Even if the Dirty Dozen Brass Band is not doing anything special to celebrate the 25th anniversary of its first release, My Feet Can't Fail Me Now, the album still marks some of the elements that have propelled the band through more than three decades together: dedication to practice and trying new things.
"In the beginning, we came together to learn music," Gregory Davis says. "There weren't any gigs. They were rehearsals."
The group included Roger Lewis and Charles Joseph, who were students at Southern University. Joseph brought his younger brother Kirk to play sousaphone. Davis was a student at St. Augustine High School. Drummer Benny Jones was in a band and had some connections to get gigs with social aid and pleasure clubs. The members agreed to work on any type of music.
"Whatever you were exposed to, you could bring," Lewis says. "If you were interested in be-bop, avant garde, blues, rock — you could do it with the Dirty Dozen."
By the time the group released Feet in 1984, some of those modern jazz strains were part of its repertoire.
"On Feet [the song], you're listening to Charlie Parker — from a piece called 'Dexterity' — and by the end of it, we're playing Horace Silver and 'Tripping,'" Lewis says.
Through experimentation, heavy touring and collaborations with artists in other genres, the Dirty Dozen opened the door for a new approach and a new generation of New Orleans brass bands. The Dozen literally showed the world what could be done with a brass band setup. The Big Easy Foundation is honoring the group with a special Music Heritage Award at its music awards gala on April 19 at Harrah's Casino.
Most of the Dozen's members were not part of the Fairview Baptist Church Band put together by Danny Barker to teach young musicians to play traditional New Orleans music, but the revival of traditional brass bands it inspired was underway when they got together. The Dozen filled its repertoire with traditional songs like "Bourbon Street Parade," but also played R&B, funk and pop tunes by stars ranging from James Brown to Michael Jackson. The members found that audiences liked their new work.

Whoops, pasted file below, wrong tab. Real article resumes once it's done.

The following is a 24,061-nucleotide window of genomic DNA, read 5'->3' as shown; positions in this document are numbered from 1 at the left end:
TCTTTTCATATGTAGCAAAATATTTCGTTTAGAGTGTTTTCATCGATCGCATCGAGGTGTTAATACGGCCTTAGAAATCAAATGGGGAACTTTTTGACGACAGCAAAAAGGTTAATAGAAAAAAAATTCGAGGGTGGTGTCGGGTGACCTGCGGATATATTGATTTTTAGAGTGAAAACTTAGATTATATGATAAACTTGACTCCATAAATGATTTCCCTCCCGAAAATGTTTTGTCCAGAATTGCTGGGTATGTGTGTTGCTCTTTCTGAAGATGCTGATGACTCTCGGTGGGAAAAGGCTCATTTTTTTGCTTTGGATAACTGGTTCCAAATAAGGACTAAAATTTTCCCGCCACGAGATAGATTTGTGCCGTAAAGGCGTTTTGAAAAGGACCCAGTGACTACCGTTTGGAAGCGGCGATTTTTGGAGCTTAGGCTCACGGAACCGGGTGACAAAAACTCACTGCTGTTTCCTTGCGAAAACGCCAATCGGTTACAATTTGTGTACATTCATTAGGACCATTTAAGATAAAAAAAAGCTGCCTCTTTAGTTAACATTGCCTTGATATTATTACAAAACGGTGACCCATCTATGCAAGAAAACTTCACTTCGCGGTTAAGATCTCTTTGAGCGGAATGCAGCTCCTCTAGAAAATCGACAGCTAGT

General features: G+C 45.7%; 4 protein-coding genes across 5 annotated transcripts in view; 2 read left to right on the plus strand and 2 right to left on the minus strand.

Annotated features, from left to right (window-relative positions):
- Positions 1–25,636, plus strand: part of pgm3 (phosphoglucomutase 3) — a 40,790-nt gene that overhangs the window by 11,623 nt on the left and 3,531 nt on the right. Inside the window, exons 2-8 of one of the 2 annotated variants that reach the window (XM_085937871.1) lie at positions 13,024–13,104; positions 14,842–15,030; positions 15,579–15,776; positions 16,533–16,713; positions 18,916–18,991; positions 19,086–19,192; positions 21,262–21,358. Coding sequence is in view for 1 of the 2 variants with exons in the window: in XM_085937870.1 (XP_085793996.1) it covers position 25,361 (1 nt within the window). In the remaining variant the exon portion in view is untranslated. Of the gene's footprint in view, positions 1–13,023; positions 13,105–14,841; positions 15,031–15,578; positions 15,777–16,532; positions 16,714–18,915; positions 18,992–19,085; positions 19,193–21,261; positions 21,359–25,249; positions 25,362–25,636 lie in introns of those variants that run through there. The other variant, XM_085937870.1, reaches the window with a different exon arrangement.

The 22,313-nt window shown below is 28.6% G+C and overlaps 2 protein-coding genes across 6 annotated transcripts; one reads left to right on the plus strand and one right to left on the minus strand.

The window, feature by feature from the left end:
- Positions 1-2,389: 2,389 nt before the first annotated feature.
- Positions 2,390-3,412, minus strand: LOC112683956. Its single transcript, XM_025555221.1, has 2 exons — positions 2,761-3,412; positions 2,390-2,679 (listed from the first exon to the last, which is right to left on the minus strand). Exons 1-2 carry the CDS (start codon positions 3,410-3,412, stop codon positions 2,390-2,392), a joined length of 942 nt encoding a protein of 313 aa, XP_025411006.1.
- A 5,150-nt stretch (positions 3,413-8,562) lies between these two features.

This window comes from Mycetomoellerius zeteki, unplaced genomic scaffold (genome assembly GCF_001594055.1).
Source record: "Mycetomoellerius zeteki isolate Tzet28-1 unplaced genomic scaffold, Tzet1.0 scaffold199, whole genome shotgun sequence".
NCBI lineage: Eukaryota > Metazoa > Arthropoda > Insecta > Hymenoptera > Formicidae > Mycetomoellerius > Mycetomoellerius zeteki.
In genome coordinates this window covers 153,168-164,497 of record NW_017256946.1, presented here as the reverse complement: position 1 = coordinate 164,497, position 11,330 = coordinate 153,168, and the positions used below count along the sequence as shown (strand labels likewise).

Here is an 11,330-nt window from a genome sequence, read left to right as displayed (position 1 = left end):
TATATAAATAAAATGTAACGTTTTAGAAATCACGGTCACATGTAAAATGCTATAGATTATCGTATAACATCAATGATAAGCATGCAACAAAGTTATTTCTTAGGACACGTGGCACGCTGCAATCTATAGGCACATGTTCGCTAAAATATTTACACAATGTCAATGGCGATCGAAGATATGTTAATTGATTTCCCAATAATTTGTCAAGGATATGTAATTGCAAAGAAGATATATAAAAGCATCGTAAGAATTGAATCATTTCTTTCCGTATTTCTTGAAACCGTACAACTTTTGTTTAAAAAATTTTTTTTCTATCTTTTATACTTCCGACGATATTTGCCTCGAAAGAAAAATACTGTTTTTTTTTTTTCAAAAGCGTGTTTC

"One of the best nights in town [in the early 1980s] was when we played at the Glass House Uptown [every Monday]," Davis says. "People wanted to dance to new music, so we worked really hard to have a new song for them to dance to every week."
The Dozen also noticed familiar faces in the audience. Lewis remembers spotting Fats Domino (and later played in Domino's band), Dizzy Gillespie and other touring musicians.
Dozen members gigged with other bands, but by the mid-'80s, extended tours in New York City, California and at European festivals sealed their focus as a group. Jazz Fest founders George Wein and Quint Davis booked the Dozen at festivals around the world, promoting it as a new type of brass band. Invitations to record flowed in and the group progressed in both new and traditional spheres, recording with Gillespie, Elvis Costello on Spike, and sought out Danny Barker to record Blue Lu Barker's "Don't You Feel My Leg."
After Hurricane Katrina, the Dozen released a full-length cover of Marvin Gaye's album What's Goin' On?, though it was a project started years before the storm. On it, the band welcomed guests Chuck D and Bettye LaVette, among others. It's a project even perfectionist Lewis is happy with.
"I don't like anything; I'm never satisfied," he says, laughing. "But it came out so good, even I was impressed."
But he's still working hard on new music.
"I'm practicing some Wynton Marsalis charts right now that are kicking my ass," he says.